Agriculture in the Democratic Republic of the Congo
The agricultural sector supports two-thirds of the population. Agricultural production has stagnated since independence. The principal crops are cassava, yams, plantains, rice, and maize. The country is not drought-prone but is handicapped by a poor internal transportation system, which impedes the development of an effective national urban food-supply system.
Land under annual or perennial crops constitutes only 3.5 percent of the total land area. Agriculture is divided into two basic sectors: subsistence, which employs the vast majority of the work force, and commercial, which is export-oriented and conducted on plantations. Subsistence farming involves four million families on plots averaging 1.6 hectares (four acres), usually a little larger in savanna areas than in the rain forest.
Subsistence farmers produce mainly manioc, corn, tubers, and sorghum. In 2004, food-crop production included manioc, 14,950,000 tons; sugarcane, 1,787,000 tons; corn, 1,155,000 tons; peanuts, 364,000 tons; and rice, 315,000 tons. In 2004, plantains totalled 1,199,000 tons; sweet potatoes, 224,500 tons; bananas, 313,000 tons; yams, 84,000 tons; and pineapples, 193,000 tons. Domestic food production is insufficient to meet the country's needs, and many basic food products have to be imported.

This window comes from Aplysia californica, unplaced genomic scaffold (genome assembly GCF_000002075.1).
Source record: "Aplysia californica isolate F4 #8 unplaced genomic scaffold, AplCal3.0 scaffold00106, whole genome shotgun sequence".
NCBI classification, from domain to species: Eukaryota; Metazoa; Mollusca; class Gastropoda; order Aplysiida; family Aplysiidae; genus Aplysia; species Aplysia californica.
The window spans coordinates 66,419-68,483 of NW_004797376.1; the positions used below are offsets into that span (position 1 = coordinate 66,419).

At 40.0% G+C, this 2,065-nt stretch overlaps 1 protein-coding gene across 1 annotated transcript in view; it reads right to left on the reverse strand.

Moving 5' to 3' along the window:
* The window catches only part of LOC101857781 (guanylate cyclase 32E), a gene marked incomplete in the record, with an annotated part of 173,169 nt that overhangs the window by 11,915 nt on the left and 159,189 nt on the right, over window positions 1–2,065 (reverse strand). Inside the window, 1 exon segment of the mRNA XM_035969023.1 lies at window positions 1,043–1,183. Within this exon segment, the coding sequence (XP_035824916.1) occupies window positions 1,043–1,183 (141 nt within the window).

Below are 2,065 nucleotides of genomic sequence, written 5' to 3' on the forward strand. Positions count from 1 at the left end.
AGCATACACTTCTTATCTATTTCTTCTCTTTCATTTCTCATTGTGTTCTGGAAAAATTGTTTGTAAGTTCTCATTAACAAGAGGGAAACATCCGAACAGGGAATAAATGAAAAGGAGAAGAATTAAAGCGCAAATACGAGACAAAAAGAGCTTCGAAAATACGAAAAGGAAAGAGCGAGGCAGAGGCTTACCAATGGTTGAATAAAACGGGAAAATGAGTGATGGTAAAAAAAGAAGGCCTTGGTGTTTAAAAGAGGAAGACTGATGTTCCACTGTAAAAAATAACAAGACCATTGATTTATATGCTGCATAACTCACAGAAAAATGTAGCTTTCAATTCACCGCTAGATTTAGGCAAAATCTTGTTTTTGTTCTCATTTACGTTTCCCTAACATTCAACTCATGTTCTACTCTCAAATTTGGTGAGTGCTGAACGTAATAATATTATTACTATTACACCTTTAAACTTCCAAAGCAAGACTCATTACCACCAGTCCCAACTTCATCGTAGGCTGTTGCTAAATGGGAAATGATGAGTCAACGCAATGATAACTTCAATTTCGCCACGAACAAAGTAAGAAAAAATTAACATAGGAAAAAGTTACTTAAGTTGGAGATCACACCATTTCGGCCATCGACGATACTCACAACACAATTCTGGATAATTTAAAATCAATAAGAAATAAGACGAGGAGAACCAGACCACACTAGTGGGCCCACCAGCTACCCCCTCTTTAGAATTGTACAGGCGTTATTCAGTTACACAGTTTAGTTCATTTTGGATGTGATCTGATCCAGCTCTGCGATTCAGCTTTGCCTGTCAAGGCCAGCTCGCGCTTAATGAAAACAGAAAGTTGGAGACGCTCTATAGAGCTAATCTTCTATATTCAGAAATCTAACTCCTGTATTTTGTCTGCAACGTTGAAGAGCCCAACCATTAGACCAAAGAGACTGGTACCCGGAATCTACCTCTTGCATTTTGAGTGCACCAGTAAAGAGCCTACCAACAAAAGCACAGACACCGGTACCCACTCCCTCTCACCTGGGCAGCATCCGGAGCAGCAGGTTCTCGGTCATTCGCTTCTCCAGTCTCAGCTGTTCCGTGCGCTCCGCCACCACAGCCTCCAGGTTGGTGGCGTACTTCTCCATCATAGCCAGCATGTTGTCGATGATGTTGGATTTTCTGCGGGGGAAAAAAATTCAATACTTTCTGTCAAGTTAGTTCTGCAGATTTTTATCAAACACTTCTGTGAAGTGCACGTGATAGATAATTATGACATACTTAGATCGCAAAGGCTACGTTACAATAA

The production of cash crops was severely disrupted by the wave of civil disorder that engulfed the country between 1960 and 1967, and production fell again after many small foreign-owned plantations were nationalized in 1973–74. By the mid-1990s, the production of the DRC's principal cash crops (coffee, rubber, palm oil, cocoa, tea) was mostly back in private hands. Commercial farmers number some 300,000, with holdings between 12 and 250 hectares (30 and 618 acres).
Coffee is the DRC's third most important export (after copper and crude oil) and is the leading agricultural export. An estimated 33,000 tons were produced in 2004 (down from an average of 97,000 tons during 1989–91); 80 percent of production comes from the provinces of Haut Zaire, Equateur, and Kivu.
10–15 percent of production is arabica coffee, the vast majority being robusta; coffee exports are mostly sold to Italy, France, Belgium, and Switzerland. The collapse of the International Coffee Agreement in 1989 quickly led to a doubling of exports by the former Zaire, whereupon the surplus entering the world market drove down prices rapidly.
Rubber is the fourth most important export cash crop. The plantation crop has been slowly recovering from nationalization. Some plantations are now[when?] replanting for the first time in over 20 years.
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